Further clarification on Agence France Presse (AFP) and false reporting on Opus Dei

The following is a statement by Béatrice de La Coste, of the Office of Information of Opus Dei in France, regarding a legal case that has been brought against two directors of the Dosnon Catering School.

Press releases and statements

Since June 6 the AFP has disseminated throughout the world, in various languages, at least eight news stories about a legal case, incorrectly reporting that Opus Dei is implicated in the case.

As I have made clear on numerous occasions, no representative of Opus Dei has been called to appear in court. All of the accusations made against Opus Dei by the lawyer Rodolphe Bosselut and his client have been dismissed by the court. Furthermore, the French court has taken no action against Opus Dei whatsoever. 

By spreading accusations against Opus Dei that have been rejected by the court, France Presse has propagated falsehoods to its clients and to the general public.

France Presse has repeated as true accusations that were examined and rejected by the judges. In this way, the Agency has failed to follow elementary professional norms for covering court proceedings. These are universally recognized standards for communications professionals that the Agency acknowledge in their own reference texts.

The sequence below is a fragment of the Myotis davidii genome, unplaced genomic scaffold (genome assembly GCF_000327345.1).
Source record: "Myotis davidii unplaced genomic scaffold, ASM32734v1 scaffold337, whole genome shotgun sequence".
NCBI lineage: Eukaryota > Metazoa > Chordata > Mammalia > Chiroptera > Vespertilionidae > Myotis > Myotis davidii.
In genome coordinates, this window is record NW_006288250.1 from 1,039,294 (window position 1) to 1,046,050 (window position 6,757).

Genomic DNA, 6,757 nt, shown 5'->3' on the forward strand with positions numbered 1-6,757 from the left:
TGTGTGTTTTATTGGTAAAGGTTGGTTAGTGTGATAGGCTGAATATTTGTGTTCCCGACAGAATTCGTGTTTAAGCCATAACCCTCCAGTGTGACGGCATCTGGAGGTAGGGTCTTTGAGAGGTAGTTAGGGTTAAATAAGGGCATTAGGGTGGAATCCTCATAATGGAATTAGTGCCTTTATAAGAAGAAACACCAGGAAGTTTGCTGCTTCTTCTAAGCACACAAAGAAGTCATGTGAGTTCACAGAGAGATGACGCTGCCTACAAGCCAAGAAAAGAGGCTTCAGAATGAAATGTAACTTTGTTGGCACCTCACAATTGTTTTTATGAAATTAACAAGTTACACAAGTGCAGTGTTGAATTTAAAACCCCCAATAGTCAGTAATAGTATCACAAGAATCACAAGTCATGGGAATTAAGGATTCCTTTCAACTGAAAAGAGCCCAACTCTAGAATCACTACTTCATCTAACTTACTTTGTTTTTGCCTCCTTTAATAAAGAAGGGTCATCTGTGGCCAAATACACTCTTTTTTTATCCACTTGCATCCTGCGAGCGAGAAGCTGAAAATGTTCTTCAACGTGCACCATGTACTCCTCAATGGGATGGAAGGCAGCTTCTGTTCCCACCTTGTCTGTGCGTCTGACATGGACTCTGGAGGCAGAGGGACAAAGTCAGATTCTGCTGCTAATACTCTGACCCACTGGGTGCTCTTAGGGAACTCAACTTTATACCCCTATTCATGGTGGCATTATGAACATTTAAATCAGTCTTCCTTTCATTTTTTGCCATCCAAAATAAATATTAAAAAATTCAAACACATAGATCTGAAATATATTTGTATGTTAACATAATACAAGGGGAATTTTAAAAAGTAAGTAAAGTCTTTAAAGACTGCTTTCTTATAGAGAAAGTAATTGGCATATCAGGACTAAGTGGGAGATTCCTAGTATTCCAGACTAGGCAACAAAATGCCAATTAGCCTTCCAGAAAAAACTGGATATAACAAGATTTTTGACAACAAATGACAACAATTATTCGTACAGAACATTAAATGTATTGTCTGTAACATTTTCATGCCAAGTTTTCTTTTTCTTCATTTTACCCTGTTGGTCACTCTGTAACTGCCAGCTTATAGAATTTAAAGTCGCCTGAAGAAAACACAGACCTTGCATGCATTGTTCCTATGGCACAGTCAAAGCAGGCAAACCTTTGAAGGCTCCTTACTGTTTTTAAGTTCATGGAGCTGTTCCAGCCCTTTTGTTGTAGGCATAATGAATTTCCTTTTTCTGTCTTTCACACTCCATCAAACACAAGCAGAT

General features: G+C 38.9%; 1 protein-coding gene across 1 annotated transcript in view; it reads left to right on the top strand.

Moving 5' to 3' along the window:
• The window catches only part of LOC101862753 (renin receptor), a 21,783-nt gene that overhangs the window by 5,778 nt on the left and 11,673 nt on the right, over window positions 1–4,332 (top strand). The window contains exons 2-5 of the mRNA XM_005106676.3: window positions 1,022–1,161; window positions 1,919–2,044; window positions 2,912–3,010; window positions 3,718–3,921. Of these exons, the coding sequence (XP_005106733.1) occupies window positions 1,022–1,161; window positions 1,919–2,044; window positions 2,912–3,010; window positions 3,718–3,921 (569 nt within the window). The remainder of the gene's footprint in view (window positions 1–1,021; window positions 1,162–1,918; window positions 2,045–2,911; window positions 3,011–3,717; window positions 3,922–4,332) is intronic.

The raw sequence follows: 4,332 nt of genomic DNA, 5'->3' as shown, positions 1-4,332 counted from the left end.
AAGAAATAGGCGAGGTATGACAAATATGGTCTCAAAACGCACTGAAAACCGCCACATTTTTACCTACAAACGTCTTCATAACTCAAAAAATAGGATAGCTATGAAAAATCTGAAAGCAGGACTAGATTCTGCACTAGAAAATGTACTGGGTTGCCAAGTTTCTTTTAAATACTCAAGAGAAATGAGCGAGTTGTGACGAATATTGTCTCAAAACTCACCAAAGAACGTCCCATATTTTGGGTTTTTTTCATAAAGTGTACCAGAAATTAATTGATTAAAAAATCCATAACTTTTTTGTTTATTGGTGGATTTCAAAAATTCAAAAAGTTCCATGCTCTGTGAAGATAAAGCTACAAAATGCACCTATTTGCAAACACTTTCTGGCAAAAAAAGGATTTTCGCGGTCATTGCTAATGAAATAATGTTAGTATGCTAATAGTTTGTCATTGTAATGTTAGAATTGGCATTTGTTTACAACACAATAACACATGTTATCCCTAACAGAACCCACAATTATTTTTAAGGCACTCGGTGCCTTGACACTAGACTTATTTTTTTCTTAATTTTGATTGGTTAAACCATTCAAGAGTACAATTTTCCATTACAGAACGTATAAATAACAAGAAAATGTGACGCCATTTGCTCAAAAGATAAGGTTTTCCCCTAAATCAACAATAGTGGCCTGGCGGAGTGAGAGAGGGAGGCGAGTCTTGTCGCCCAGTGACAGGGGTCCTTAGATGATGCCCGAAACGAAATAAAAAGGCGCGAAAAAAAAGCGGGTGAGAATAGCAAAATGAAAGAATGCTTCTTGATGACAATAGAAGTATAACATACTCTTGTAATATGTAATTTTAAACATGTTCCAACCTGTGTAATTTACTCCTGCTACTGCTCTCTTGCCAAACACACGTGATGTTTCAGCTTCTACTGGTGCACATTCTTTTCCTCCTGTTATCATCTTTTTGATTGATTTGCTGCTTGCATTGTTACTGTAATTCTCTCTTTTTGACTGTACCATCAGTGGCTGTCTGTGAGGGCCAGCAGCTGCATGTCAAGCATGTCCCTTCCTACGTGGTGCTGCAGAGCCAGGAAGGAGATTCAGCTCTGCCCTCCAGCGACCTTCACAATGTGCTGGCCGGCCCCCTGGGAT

France Press has acted, in fact, as a spokesperson for the lawyer for one side in the case, and has distributed to the world inaccurate information, reproduced afterward by numerous means of communication that accepted the Agency’s reports in good faith.

In this way France Press has spread an inaccurate picture of a Catholic institution, without providing us an opportunity for dialogue.  

In all these months, in fact, no representative of France Press has called the information office of Opus Dei. The contacts have all been at the initiative of this office, to inform and to clarify the facts. An analysis of the news stories of France Press would show that France Press has given voice to one side only, leaving the other only a few lines of marginal significance: It would be a good case study for a school of communication. 

I am aware of the complexity of the work of the Agency, and I know that France Presse counts on excellent professionals on its staff. But it is reasonable to ask this question: Why such intense interest – eight stories in only a few months – about a labor case that concerns a small professional school with an established track record, a school that confidently awaits a positive decision of the court?